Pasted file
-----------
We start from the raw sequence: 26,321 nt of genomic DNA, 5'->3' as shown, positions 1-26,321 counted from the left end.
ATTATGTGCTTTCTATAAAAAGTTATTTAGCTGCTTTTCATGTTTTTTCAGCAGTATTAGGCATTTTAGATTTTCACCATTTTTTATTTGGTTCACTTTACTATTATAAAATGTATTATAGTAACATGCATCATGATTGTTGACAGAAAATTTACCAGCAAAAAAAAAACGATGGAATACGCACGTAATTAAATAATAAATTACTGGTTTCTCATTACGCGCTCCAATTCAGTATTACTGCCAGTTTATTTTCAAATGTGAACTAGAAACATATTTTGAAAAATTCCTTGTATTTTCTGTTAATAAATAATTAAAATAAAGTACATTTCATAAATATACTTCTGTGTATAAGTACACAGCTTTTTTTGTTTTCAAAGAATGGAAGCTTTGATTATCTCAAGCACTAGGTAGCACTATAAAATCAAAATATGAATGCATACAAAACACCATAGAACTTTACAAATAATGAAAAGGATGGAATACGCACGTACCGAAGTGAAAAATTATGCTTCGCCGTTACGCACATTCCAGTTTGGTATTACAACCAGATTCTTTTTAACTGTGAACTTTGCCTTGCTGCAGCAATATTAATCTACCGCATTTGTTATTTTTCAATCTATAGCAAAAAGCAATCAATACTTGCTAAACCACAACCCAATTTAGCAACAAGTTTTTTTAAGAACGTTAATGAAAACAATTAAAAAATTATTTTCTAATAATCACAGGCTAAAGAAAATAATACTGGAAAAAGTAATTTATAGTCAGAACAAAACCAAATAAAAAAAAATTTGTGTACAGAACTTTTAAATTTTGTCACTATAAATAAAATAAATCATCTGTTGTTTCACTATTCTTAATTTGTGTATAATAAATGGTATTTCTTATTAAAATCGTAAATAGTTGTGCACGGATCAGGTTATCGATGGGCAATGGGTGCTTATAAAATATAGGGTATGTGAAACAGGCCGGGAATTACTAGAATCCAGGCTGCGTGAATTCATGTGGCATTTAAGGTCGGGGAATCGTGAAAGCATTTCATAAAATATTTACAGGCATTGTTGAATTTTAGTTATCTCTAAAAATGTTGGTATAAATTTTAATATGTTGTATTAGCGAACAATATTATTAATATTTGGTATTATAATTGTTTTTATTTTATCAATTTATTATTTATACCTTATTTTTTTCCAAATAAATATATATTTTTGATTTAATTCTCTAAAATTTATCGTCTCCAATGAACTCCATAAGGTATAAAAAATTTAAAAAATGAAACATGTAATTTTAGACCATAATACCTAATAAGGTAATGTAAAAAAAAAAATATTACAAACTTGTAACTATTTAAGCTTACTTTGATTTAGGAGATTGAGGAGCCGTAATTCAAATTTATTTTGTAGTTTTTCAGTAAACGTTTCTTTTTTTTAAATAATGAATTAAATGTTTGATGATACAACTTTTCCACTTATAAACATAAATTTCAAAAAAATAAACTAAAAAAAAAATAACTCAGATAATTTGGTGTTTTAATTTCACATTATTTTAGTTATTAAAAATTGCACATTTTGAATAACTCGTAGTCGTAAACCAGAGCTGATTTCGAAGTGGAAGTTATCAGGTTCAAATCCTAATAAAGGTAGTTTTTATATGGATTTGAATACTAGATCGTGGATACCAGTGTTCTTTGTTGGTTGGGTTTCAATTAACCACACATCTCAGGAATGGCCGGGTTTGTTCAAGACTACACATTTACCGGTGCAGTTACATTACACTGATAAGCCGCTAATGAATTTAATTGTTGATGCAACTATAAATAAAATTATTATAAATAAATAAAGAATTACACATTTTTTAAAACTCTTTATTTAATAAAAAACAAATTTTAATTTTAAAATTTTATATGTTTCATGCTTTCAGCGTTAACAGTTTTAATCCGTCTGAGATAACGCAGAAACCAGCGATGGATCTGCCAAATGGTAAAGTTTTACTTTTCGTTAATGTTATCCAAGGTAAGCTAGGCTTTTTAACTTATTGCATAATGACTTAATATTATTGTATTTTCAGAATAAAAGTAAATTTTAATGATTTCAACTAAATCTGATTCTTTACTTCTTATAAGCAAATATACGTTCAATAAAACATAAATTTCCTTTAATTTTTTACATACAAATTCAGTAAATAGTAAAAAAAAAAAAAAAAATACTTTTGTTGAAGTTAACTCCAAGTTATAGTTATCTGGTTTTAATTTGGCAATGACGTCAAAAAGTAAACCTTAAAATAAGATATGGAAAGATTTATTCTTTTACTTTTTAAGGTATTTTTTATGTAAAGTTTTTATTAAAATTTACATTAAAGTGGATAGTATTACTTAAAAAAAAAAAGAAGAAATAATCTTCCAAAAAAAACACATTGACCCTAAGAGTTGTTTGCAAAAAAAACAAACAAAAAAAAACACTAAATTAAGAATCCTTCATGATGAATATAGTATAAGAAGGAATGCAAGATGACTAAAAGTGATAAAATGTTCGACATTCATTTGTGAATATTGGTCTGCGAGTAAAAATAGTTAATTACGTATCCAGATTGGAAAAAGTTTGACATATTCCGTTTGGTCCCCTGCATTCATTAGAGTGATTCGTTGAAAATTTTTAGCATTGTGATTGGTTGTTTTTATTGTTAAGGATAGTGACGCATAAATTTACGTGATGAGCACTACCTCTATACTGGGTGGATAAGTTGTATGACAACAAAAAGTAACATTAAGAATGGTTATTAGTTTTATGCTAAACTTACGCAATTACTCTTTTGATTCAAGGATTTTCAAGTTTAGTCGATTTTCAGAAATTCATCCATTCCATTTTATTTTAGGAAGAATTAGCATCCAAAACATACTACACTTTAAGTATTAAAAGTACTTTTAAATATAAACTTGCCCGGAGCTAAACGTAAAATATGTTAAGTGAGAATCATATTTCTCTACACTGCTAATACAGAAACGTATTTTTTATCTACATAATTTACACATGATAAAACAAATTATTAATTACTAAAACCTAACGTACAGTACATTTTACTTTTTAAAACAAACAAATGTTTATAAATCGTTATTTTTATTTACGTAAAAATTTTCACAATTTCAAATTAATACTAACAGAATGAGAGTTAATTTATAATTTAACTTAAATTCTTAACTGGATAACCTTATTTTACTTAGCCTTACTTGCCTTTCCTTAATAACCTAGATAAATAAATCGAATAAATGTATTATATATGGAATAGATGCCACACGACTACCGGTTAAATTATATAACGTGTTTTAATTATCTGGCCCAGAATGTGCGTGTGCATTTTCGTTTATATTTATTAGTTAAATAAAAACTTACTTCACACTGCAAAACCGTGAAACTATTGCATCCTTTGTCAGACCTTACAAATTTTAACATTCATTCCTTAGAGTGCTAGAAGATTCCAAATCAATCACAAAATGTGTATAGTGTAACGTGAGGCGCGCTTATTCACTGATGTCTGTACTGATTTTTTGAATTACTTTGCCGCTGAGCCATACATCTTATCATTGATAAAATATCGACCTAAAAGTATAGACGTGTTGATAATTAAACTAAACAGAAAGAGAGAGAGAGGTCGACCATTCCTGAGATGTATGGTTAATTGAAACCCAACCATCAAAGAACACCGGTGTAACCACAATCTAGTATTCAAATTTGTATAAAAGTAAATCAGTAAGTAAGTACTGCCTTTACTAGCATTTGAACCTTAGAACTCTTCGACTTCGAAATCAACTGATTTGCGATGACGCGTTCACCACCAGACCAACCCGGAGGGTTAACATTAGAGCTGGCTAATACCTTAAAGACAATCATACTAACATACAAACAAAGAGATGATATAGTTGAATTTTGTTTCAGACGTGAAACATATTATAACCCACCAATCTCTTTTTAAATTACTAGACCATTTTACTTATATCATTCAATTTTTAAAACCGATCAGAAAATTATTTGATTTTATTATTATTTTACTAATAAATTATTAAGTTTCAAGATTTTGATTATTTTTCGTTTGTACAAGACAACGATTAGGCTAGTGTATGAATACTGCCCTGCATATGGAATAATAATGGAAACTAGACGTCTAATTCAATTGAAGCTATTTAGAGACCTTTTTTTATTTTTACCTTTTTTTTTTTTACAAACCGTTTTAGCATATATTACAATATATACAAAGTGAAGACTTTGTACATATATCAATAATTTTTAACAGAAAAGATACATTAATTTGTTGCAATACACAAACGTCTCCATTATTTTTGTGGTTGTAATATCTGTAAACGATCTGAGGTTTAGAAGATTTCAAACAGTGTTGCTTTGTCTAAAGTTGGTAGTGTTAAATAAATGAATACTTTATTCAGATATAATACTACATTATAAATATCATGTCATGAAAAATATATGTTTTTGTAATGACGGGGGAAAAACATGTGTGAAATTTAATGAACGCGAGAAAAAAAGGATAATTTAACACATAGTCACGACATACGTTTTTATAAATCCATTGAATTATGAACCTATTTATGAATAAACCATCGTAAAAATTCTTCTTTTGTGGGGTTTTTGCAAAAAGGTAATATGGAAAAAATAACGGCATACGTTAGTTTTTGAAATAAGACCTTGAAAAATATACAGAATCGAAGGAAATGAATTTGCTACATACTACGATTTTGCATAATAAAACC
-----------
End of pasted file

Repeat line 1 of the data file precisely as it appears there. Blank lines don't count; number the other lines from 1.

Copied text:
We start from the raw sequence: 26,321 nt of genomic DNA, 5'->3' as shown, positions 1-26,321 counted from the left end.